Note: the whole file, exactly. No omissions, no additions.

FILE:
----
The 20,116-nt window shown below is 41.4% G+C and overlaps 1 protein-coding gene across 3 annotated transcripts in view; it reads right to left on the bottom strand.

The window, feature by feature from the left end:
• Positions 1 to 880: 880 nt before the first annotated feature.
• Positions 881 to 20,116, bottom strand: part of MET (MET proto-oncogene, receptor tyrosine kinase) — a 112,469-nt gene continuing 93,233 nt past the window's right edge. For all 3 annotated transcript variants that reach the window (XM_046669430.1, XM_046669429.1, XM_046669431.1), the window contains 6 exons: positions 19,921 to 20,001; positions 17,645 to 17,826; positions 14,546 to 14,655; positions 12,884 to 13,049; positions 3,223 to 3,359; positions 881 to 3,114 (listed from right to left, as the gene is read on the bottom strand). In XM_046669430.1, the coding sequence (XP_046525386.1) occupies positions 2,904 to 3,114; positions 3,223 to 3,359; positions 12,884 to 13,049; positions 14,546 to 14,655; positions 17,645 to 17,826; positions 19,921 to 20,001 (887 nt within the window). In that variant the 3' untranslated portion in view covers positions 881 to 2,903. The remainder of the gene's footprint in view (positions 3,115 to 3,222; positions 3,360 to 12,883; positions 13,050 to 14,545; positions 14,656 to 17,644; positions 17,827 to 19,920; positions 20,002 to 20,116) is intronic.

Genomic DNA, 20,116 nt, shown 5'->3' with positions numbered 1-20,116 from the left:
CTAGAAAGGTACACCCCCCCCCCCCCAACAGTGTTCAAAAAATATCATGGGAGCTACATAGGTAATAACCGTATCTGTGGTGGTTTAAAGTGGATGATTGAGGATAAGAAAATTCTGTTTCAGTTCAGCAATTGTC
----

The 20,116-nt window shown below is 41.4% G+C and overlaps 1 protein-coding gene across 3 annotated transcripts in view; it reads right to left on the bottom strand.

The window, feature by feature from the left end:
• Positions 1 to 880: 880 nt before the first annotated feature.
• Positions 881 to 20,116, bottom strand: part of MET (MET proto-oncogene, receptor tyrosine kinase) — a 112,469-nt gene continuing 93,233 nt past the window's right edge. For all 3 annotated transcript variants that reach the window (XM_046669430.1, XM_046669429.1, XM_046669431.1), the window contains 6 exons: positions 19,921 to 20,001; positions 17,645 to 17,826; positions 14,546 to 14,655; positions 12,884 to 13,049; positions 3,223 to 3,359; positions 881 to 3,114 (listed from right to left, as the gene is read on the bottom strand). In XM_046669430.1, the coding sequence (XP_046525386.1) occupies positions 2,904 to 3,114; positions 3,223 to 3,359; positions 12,884 to 13,049; positions 14,546 to 14,655; positions 17,645 to 17,826; positions 19,921 to 20,001 (887 nt within the window). In that variant the 3' untranslated portion in view covers positions 881 to 2,903. The remainder of the gene's footprint in view (positions 3,115 to 3,222; positions 3,360 to 12,883; positions 13,050 to 14,545; positions 14,656 to 17,644; positions 17,827 to 19,920; positions 20,002 to 20,116) is intronic.

Genomic DNA, 20,116 nt, shown 5'->3' with positions numbered 1-20,116 from the left:
CTAGAAAGGTACACCCCCCCCCCCCCAACAGTGTTCAAAAAATATCATGGGAGCTACATAGGTAATAACCGTATCTGTGGTGGTTTAAAGTGGATGATTGAGGATAAGAAAATTCTGTTTCAGTTCAGCAATTGTC